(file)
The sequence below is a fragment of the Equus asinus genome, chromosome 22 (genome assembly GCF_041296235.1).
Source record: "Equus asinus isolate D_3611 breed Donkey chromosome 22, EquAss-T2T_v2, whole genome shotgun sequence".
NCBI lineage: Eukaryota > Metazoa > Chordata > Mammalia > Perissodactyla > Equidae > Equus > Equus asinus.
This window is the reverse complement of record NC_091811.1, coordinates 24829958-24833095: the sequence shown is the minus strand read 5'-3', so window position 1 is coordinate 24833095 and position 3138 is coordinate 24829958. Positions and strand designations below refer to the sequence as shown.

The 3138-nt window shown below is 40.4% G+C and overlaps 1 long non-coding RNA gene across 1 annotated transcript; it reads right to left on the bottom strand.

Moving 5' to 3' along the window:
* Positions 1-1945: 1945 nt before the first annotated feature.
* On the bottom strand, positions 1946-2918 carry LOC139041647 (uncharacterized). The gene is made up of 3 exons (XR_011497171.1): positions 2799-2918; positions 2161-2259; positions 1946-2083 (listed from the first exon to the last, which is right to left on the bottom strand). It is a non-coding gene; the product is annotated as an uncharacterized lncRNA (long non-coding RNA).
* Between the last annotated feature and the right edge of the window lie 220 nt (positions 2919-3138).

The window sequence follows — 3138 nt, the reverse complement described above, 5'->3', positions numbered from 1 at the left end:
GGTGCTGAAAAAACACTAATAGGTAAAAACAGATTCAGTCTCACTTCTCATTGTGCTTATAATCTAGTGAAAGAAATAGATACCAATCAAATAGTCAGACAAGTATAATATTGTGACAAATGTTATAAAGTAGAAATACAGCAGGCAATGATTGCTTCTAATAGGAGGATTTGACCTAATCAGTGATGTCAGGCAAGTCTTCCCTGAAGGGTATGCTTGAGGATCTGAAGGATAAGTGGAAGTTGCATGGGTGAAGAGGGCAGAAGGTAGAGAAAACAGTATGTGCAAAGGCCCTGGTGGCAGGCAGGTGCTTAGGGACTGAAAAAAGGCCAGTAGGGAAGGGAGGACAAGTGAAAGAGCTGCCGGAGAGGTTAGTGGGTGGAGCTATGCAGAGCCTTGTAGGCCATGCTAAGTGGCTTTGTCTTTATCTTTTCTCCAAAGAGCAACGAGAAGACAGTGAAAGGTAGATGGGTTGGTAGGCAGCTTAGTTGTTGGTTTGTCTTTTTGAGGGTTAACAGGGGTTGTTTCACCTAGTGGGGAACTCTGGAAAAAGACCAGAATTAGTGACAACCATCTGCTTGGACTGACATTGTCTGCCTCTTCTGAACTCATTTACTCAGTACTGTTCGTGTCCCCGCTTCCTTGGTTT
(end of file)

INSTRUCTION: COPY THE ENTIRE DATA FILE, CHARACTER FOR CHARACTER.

The sequence below is a fragment of the Equus asinus genome, chromosome 22 (genome assembly GCF_041296235.1).
Source record: "Equus asinus isolate D_3611 breed Donkey chromosome 22, EquAss-T2T_v2, whole genome shotgun sequence".
NCBI lineage: Eukaryota > Metazoa > Chordata > Mammalia > Perissodactyla > Equidae > Equus > Equus asinus.
This window is the reverse complement of record NC_091811.1, coordinates 24829958-24833095: the sequence shown is the minus strand read 5'-3', so window position 1 is coordinate 24833095 and position 3138 is coordinate 24829958. Positions and strand designations below refer to the sequence as shown.

The 3138-nt window shown below is 40.4% G+C and overlaps 1 long non-coding RNA gene across 1 annotated transcript; it reads right to left on the bottom strand.

Moving 5' to 3' along the window:
* Positions 1-1945: 1945 nt before the first annotated feature.
* On the bottom strand, positions 1946-2918 carry LOC139041647 (uncharacterized). The gene is made up of 3 exons (XR_011497171.1): positions 2799-2918; positions 2161-2259; positions 1946-2083 (listed from the first exon to the last, which is right to left on the bottom strand). It is a non-coding gene; the product is annotated as an uncharacterized lncRNA (long non-coding RNA).
* Between the last annotated feature and the right edge of the window lie 220 nt (positions 2919-3138).

The window sequence follows — 3138 nt, the reverse complement described above, 5'->3', positions numbered from 1 at the left end:
GGTGCTGAAAAAACACTAATAGGTAAAAACAGATTCAGTCTCACTTCTCATTGTGCTTATAATCTAGTGAAAGAAATAGATACCAATCAAATAGTCAGACAAGTATAATATTGTGACAAATGTTATAAAGTAGAAATACAGCAGGCAATGATTGCTTCTAATAGGAGGATTTGACCTAATCAGTGATGTCAGGCAAGTCTTCCCTGAAGGGTATGCTTGAGGATCTGAAGGATAAGTGGAAGTTGCATGGGTGAAGAGGGCAGAAGGTAGAGAAAACAGTATGTGCAAAGGCCCTGGTGGCAGGCAGGTGCTTAGGGACTGAAAAAAGGCCAGTAGGGAAGGGAGGACAAGTGAAAGAGCTGCCGGAGAGGTTAGTGGGTGGAGCTATGCAGAGCCTTGTAGGCCATGCTAAGTGGCTTTGTCTTTATCTTTTCTCCAAAGAGCAACGAGAAGACAGTGAAAGGTAGATGGGTTGGTAGGCAGCTTAGTTGTTGGTTTGTCTTTTTGAGGGTTAACAGGGGTTGTTTCACCTAGTGGGGAACTCTGGAAAAAGACCAGAATTAGTGACAACCATCTGCTTGGACTGACATTGTCTGCCTCTTCTGAACTCATTTACTCAGTACTGTTCGTGTCCCCGCTTCCTTGGTTT